Results

Voltammetry and SHINERS of Pt(111) and Pt(100)

Figure 1a shows a cyclic voltammogram of Pt(111) in 0.1 M HClO4 electrolyte. It exhibits the characteristic reversible peaks in the potential regions of 0–0.4 V and 0.6–0.9 V versus reversible hydrogen electrode as a reference (RHE). If the potential is scanned to more positive values, the voltammogram is no longer reversible. A sharp peak at 1.1 V is followed by a broad peak at 1.3 V in the forward scan, whereas a broad cathodic peak is observed at ca. 0.7 V in the back scan. The reversible plateau peak at the potentials of 0–0.4 V has been ascribed to the adsorption of hydrogen atoms (Hads) on the surface27,28. Previous spectroscopic evidence for the formation of Hads in this potential window comes from different infrared reflection techniques using Pt(111) or polycrystalline Pt (refs 29, 30, 31). The Raman spectra on Pt(111) to be described below were recorded at potentials ranging from 0.6 to 2.0 V, to reveal the surface species involved in the oxidation. The blank voltammetry of Pt(111) in the presence of the Au@SiO2 nanoparticles, as shown in Supplementary Fig. 1, shows that the main voltammetric features of Pt(111) are retained and that the nanoparticles block part of the surface but otherwise do not appear to influence significantly its electrochemical properties.

Figure 1: Cyclic voltammograms and potential dependent Raman spectra of Pt(111) and Pt(100).
figure1

(a) Voltammogram of Pt(111) in 0.1 M HClO4 electrolyte; scan rate 50 mV s−1. (b) SHINERS spectra of Pt(111) at the indicated potentials. (c) Voltammogram of Pt(100) in 0.1 M HClO4 electrolyte; scan rate 50 mV s−1. (d) SHINERS spectra of Pt(100) at the indicated potentials. The SHINERS spectra were recorded with the potential stepped positively; every spectrum was collected in 55 s.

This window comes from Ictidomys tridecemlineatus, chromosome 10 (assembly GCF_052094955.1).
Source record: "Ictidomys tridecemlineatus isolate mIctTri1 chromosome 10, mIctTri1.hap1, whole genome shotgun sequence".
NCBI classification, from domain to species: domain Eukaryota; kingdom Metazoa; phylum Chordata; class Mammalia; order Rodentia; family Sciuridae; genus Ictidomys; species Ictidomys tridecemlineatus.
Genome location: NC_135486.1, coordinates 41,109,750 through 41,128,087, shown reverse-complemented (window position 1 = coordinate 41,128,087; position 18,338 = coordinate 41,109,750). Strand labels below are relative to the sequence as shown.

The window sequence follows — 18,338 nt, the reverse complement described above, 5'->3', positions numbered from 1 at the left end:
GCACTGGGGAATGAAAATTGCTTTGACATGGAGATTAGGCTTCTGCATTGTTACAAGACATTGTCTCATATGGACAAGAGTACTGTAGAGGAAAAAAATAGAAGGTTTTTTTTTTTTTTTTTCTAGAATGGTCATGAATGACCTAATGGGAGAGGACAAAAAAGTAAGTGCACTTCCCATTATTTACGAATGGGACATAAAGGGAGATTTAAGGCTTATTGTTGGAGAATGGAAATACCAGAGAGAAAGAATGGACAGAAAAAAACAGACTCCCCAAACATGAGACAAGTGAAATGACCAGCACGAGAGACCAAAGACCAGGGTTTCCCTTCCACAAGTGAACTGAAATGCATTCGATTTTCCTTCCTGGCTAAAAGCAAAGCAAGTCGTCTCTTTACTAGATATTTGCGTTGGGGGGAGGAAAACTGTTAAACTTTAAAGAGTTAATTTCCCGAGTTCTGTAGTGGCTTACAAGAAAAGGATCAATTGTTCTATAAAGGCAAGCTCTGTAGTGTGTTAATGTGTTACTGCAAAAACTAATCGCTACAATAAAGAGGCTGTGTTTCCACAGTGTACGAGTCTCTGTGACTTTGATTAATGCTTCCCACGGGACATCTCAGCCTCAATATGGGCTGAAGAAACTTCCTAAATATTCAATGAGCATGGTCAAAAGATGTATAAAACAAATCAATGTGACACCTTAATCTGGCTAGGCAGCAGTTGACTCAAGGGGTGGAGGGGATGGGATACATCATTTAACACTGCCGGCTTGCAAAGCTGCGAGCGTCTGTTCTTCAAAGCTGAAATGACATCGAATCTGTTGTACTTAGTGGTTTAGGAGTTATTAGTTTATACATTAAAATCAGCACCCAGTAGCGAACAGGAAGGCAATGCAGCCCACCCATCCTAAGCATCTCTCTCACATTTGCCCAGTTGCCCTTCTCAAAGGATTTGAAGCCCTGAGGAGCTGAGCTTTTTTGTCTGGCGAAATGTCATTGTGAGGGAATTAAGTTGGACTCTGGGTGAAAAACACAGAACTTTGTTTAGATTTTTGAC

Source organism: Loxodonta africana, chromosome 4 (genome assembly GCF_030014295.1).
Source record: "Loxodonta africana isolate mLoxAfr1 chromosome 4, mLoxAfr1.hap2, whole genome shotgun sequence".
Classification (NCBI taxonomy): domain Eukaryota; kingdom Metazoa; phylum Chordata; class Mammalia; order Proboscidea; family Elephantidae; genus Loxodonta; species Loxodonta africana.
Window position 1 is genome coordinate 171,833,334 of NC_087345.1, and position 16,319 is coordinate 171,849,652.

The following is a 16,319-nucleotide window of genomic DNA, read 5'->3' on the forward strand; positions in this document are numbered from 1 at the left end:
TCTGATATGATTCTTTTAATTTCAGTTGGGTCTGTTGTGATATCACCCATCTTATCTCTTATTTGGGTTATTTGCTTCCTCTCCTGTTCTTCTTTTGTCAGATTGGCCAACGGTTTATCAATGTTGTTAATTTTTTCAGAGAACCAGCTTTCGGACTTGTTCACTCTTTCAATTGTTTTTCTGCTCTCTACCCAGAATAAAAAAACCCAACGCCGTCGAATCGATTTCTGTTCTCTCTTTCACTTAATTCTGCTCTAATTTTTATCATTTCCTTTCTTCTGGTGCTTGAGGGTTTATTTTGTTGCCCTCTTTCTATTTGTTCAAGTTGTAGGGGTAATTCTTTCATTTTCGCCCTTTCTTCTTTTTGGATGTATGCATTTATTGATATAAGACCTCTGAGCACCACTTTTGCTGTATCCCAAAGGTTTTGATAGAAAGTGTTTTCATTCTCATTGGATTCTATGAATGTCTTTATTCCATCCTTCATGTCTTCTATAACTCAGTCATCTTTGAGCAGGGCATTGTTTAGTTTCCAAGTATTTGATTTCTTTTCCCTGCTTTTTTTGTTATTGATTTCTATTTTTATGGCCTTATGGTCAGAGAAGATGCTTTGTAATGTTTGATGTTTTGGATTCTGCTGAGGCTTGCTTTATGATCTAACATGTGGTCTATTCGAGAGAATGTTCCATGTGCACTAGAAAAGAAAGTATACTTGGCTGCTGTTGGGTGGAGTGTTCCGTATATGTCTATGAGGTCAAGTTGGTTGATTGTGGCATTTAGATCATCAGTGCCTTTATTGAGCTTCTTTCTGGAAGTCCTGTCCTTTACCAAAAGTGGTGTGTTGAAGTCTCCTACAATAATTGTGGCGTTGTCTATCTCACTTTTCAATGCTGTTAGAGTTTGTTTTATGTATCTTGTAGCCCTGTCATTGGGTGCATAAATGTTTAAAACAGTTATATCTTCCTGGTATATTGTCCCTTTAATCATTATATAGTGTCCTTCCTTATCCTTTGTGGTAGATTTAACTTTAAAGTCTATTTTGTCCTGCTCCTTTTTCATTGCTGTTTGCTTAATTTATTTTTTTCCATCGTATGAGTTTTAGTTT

The development of the different spectral features on Pt(111), as shown in Fig. 1b, corresponds well to the appearance of the various peaks in the voltammogram. As the potential increases from 0.6 to 1.0 V, a characteristic band at 922 cm−1 is the only significant band in the spectra. At a potential of 1.1 V, bands at 240, 956 and 1,169 cm−1 appear, with the band at 922 cm−1 disappearing rapidly. These bands must reflect the chemical nature of the surface phase formed in the voltammetric peak at 1.05–1.15 V. At potentials above 1.3 V, a new broad band centred at ca. 593 cm−1 appears, with the other three features remaining visible. For the surface oxidation of the Pt(100) electrode, a similar correspondence between cyclic voltammogram and Raman spectral features is observed, as shown in Fig. 1c,d. However, there are two important differences with Pt(111): (i) on Pt(100), the band at 922 cm−1 is observed at potentials as low as 0.4 V; and (ii) the band at 594 cm−1 appears simultaneously with the other three bands (226, 960 and 1,170 cm−1) at 1.1 V.

Hydroxyl phase on Pt(111)

In light of the correspondence between the cyclic voltammogram and the Raman spectral features, these Raman spectra should give us information about the dominant surface species at each potential. Figure 2a represents potential-dependent Raman spectra of Pt(111) at the potentials from 0.6 to 1.0 V. The dominant band at 922 cm−1 is very close to that of the symmetric stretching mode (υCl-O, A1) of ClO4 in the electrolyte. We assign this band to ClO4 very near the Pt(111) surface. The observed Stark effect32,33,34,35,36 suggests that this ClO4 is located in the compact part of the interfacial double layer; however, we do not think that it is specifically adsorbed, as explained below. The potential dependence of the intensity of this feature is plotted in Fig. 2b, showing a maximum intensity in correspondence with the maximum in the current near 0.8 V. According to the pH-dependent cyclic voltammograms in electrolytes containing ClO4, F and OH, and according to X-ray photoelectron spectroscopy, it has been proposed that the reversible peak in this potential window is due to the reversible formation of OHads species on the Pt(111) surface37,38:

Figure 2: Raman spectra of the hydroxyl phase on Pt(111).
figure2

(a) Potential dependent Raman spectra and (b) the Raman intensity of the band at 922 cm−1 compared with the electrochemical current as obtained by scanning with 50 mV s−1 on a Pt(111) electrode in 0.1 M HClO4 electrolyte. The blue line in b is the voltammetric current and the squares correspond to the Raman intensities estimated from a. The Raman spectra shown in a were collected during 55 s.